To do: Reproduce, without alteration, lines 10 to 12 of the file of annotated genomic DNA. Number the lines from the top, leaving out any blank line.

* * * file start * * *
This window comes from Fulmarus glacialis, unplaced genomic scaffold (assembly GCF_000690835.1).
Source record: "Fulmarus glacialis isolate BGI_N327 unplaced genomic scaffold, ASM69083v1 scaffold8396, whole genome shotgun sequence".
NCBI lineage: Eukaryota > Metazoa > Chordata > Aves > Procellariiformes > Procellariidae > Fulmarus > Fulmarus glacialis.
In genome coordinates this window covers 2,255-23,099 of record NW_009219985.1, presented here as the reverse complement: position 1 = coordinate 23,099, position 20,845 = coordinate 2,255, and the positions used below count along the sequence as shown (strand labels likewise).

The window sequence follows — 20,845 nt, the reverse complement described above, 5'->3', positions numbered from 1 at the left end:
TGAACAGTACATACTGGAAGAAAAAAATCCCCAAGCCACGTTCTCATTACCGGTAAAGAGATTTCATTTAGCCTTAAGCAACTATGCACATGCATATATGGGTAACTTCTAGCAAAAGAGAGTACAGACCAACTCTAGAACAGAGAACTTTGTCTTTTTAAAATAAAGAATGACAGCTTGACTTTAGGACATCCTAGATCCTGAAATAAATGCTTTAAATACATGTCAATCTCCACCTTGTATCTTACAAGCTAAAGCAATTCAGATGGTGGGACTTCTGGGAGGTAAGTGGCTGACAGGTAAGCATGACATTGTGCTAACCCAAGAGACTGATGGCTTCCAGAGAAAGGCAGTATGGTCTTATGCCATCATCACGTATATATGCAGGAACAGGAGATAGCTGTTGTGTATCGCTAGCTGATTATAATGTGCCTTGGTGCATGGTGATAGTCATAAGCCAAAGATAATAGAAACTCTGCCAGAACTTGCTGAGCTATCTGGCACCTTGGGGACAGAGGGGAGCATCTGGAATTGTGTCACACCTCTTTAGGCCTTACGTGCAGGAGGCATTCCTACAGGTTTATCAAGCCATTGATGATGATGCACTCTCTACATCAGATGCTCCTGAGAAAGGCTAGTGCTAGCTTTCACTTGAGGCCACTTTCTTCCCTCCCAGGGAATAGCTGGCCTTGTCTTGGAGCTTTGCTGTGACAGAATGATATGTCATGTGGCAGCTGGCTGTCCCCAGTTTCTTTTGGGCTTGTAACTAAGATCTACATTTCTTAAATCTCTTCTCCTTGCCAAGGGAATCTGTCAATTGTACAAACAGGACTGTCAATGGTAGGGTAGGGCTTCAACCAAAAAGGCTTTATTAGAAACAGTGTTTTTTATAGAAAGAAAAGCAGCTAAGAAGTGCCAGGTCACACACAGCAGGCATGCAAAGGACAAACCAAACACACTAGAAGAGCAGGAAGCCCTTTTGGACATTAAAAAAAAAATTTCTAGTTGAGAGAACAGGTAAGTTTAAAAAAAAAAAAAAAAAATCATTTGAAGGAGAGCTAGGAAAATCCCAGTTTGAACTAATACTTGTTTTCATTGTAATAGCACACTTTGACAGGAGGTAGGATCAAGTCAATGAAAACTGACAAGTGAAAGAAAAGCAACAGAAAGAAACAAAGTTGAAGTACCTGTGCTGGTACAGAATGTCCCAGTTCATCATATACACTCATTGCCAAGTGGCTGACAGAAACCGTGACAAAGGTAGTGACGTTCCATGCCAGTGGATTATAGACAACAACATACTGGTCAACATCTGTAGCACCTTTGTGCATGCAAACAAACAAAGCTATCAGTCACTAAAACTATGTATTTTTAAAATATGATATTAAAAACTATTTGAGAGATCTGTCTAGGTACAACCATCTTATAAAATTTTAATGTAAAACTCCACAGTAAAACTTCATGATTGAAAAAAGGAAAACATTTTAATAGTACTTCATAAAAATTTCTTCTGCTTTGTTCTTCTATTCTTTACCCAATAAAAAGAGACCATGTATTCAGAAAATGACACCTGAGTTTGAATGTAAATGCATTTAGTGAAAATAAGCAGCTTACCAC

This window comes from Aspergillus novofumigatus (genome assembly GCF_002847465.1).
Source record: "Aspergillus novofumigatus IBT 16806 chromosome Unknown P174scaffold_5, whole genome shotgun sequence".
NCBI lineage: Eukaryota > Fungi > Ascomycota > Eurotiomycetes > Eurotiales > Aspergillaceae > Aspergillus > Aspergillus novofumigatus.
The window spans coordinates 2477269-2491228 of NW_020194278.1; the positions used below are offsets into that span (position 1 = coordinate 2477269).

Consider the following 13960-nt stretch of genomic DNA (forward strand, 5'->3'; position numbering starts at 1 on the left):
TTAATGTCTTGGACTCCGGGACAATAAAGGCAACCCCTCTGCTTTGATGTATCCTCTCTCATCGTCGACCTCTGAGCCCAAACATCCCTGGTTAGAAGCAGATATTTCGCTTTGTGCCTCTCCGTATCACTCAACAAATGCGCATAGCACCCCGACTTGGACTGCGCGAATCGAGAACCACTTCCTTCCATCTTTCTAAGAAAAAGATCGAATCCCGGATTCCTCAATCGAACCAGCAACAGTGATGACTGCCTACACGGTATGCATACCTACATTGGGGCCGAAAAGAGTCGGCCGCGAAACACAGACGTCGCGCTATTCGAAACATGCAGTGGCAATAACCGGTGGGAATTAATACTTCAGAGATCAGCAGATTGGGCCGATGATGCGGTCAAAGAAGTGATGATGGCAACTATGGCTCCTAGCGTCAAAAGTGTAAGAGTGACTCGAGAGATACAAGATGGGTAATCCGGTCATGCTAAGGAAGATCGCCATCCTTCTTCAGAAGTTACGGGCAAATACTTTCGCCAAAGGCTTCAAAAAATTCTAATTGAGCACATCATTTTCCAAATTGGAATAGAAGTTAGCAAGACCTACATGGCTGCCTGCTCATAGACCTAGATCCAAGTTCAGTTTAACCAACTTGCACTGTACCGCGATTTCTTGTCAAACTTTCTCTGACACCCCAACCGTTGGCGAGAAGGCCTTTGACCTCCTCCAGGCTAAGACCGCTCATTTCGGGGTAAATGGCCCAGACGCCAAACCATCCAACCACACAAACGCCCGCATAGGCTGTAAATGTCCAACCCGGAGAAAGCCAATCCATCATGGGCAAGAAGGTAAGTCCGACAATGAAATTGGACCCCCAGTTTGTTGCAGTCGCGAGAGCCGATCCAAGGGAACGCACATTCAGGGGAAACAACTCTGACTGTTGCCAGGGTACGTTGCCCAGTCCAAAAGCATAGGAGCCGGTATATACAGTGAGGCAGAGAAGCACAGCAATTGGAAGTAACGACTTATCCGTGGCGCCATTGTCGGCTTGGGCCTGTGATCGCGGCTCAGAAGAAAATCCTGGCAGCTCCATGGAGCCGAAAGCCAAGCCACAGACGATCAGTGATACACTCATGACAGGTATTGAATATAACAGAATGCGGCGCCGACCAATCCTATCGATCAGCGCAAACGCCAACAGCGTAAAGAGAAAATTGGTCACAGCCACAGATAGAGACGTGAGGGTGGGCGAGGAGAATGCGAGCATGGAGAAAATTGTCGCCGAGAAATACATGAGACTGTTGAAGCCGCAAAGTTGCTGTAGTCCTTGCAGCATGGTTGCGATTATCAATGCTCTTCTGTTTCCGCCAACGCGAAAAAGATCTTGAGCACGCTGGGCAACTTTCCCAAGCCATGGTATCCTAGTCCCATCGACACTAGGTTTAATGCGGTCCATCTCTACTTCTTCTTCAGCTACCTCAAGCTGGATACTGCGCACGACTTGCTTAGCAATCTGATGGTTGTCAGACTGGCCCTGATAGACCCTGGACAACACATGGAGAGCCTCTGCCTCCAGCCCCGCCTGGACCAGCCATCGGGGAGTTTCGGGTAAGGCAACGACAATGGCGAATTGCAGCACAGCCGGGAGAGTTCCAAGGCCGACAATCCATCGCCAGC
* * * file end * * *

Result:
The window spans coordinates 2477269-2491228 of NW_020194278.1; the positions used below are offsets into that span (position 1 = coordinate 2477269).

Consider the following 13960-nt stretch of genomic DNA (forward strand, 5'->3'; position numbering starts at 1 on the left):
TTAATGTCTTGGACTCCGGGACAATAAAGGCAACCCCTCTGCTTTGATGTATCCTCTCTCATCGTCGACCTCTGAGCCCAAACATCCCTGGTTAGAAGCAGATATTTCGCTTTGTGCCTCTCCGTATCACTCAACAAATGCGCATAGCACCCCGACTTGGACTGCGCGAATCGAGAACCACTTCCTTCCATCTTTCTAAGAAAAAGATCGAATCCCGGATTCCTCAATCGAACCAGCAACAGTGATGACTGCCTACACGGTATGCATACCTACATTGGGGCCGAAAAGAGTCGGCCGCGAAACACAGACGTCGCGCTATTCGAAACATGCAGTGGCAATAACCGGTGGGAATTAATACTTCAGAGATCAGCAGATTGGGCCGATGATGCGGTCAAAGAAGTGATGATGGCAACTATGGCTCCTAGCGTCAAAAGTGTAAGAGTGACTCGAGAGATACAAGATGGGTAATCCGGTCATGCTAAGGAAGATCGCCATCCTTCTTCAGAAGTTACGGGCAAATACTTTCGCCAAAGGCTTCAAAAAATTCTAATTGAGCACATCATTTTCCAAATTGGAATAGAAGTTAGCAAGACCTACATGGCTGCCTGCTCATAGACCTAGATCCAAGTTCAGTTTAACCAACTTGCACTGTACCGCGATTTCTTGTCAAACTTTCTCTGACACCCCAACCGTTGGCGAGAAGGCCTTTGACCTCCTCCAGGCTAAGACCGCTCATTTCGGGGTAAATGGCCCAGACGCCAAACCATCCAACCACACAAACGCCCGCATAGGCTGTAAATGTCCAACCCGGAGAAAGCCAATCCATCATGGGCAAGAAGGTAAGTCCGACAATGAAATTGGACCCCCAGTTTGTTGCAGTCGCGAGAGCCGATCCAAGGGAACGCACATTCAGGGGAAACAACTCTGACTGTTGCCAGGGTACGTTGCCCAGTCCAAAAGCATAGGAGCCGGTATATACAGTGAGGCAGAGAAGCACAGCAATTGGAAGTAACGACTTATCCGTGGCGCCATTGTCGGCTTGGGCCTGTGATCGCGGCTCAGAAGAAAATCCTGGCAGCTCCATGGAGCCGAAAGCCAAGCCACAGACGATCAGTGATACACTCATGACAGGTATTGAATATAACAGAATGCGGCGCCGACCAATCCTATCGATCAGCGCAAACGCCAACAGCGTAAAGAGAAAATTGGTCACAGCCACAGATAGAGACGTGAGGGTGGGCGAGGAGAATGCGAGCATGGAGAAAATTGTCGCCGAGAAATACATGAGACTGTTGAAGCCGCAAAGTTGCTGTAGTCCTTGCAGCATGGTTGCGATTATCAATGCTCTTCTGTTTCCGCCAACGCGAAAAAGATCTTGAGCACGCTGGGCAACTTTCCCAAGCCATGGTATCCTAGTCCCATCGACACTAGGTTTAATGCGGTCCATCTCTACTTCTTCTTCAGCTACCTCAAGCTGGATACTGCGCACGACTTGCTTAGCAATCTGATGGTTGTCAGACTGGCCCTGATAGACCCTGGACAACACATGGAGAGCCTCTGCCTCCAGCCCCGCCTGGACCAGCCATCGGGGAGTTTCGGGTAAGGCAACGACAATGGCGAATTGCAGCACAGCCGGGAGAGTTCCAAGGCCGACAATCCATCGCCAGC